It unavoidable when living in a closeknit community, some neighbors just won’t get along, and it’s not because either one is considered “bad” people.
We all can just get along. The key? Communication. It’s often the best way to prevent and resolve conflict before it escalates out of control. You don’t have to be friends or spend time together to achieve a peaceful coexistence, but you should try to be a good neighbor and follow these tips:
Say hello. Out gardening, while walking the dog or when you see a moving van arrive, introduce yourself. Learn your neighbors’ names and regularly offer a friendly greeting.
Provide a heads up. If you’re planning a construction project, altering your landscaping or hosting a big party, contact your neighbors beforehand.
Do unto others. Treat neighbors as you would like to be treated. Be considerate about noise from vehicles, stereos, pets, etc.
Know your differences. Make an effort to understand each other. Differences in age, ethnic background and years in the neighborhood can lead to different expectations or misunderstandings.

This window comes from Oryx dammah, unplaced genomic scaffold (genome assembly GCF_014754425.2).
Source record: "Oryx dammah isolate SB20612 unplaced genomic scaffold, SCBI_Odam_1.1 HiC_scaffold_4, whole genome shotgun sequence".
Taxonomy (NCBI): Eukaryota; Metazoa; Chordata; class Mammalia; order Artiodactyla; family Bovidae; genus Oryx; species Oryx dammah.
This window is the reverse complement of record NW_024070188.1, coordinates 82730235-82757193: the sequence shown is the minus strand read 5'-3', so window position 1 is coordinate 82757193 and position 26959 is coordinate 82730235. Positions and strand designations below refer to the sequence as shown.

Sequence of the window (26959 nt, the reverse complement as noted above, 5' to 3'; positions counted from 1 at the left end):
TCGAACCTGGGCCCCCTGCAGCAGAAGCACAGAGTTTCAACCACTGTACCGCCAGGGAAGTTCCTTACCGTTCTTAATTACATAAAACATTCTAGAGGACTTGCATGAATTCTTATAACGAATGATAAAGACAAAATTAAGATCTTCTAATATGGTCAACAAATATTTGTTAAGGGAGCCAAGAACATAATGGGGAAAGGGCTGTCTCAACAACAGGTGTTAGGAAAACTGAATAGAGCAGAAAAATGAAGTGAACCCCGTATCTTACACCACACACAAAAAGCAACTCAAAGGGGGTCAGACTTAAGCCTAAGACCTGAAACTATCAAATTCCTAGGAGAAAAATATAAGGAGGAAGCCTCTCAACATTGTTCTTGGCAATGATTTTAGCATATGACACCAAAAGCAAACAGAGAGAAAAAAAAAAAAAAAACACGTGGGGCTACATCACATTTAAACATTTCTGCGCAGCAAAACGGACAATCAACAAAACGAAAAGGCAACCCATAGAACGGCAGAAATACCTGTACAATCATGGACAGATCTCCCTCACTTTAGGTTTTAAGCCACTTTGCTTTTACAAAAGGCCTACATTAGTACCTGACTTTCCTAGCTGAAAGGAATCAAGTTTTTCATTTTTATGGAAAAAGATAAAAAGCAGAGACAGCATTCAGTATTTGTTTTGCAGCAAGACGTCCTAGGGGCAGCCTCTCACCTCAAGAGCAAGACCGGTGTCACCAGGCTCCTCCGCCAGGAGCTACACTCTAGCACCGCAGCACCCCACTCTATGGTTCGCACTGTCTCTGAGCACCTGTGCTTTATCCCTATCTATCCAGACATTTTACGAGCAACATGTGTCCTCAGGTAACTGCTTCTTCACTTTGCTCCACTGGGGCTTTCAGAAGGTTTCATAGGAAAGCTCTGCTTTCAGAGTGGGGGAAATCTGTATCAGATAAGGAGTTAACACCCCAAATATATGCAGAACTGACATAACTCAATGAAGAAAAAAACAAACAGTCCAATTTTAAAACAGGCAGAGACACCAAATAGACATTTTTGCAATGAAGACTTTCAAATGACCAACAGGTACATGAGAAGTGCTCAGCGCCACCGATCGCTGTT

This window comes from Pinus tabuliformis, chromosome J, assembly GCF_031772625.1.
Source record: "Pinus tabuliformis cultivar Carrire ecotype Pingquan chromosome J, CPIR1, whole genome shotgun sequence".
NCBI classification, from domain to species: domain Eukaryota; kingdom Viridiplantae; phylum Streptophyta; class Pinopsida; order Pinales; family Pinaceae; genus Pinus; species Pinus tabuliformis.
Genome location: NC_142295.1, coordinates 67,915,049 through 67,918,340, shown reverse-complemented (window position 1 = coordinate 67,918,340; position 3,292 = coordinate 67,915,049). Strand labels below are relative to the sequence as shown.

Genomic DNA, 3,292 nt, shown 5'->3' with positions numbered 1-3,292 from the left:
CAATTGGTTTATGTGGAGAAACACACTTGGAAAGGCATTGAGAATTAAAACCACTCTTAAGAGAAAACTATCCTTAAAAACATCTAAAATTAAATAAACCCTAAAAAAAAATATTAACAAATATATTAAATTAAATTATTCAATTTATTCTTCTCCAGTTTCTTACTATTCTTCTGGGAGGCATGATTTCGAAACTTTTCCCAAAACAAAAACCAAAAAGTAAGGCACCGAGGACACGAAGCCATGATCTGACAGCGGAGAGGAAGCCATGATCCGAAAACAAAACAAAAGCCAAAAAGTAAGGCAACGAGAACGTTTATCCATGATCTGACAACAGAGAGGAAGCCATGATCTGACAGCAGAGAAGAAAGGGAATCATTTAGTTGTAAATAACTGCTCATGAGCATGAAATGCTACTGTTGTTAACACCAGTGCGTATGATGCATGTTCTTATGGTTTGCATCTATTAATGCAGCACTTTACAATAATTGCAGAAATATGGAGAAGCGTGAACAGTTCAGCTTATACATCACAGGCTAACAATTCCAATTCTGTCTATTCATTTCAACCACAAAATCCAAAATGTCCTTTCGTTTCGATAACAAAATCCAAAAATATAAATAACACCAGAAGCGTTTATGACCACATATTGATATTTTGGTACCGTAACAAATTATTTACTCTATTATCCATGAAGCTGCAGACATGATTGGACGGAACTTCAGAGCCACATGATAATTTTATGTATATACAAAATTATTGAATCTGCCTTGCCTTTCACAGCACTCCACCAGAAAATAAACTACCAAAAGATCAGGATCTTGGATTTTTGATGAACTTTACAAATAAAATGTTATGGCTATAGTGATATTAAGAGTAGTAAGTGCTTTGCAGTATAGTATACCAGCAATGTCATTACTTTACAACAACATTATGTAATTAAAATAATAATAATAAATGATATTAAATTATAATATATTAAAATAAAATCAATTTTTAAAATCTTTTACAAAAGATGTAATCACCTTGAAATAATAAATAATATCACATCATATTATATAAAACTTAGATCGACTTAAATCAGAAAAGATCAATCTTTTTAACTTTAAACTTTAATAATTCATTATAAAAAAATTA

Consider the view. Keep areas of your property that others can see presentable.
Appreciate them. If the neighbors do something you like, let them know. They’ll be pleased you noticed, and it’ll be easier to talk later if they do something you don’t like.
Stay positive. Most people don’t try to create problems. If a neighbor does something that irritates you, don’t assume it was deliberate.
Talk honestly. Tolerance is important, but don’t let a real irritation go because it seems unimportant or hard to discuss. Let your neighbors know if you have an issue, and as the neighbor taking the information, don’t take it personally.
Be respectful. Talk directly to your neighbors if there’s a problem. Gossiping with others can damage relationships and create trouble.
Remain calm. If a neighbor mentions a problem they have with you, thank them for the input. You don’t have to agree or justify any behavior. Wait for any anger to subside before responding.
Listen carefully. When discussing a problem, try to understand your neighbor’s position and why he or she feels that way.
Take your time. Take a break to think about what you and your neighbor have discussed. Arrange to finish the conversation at another time.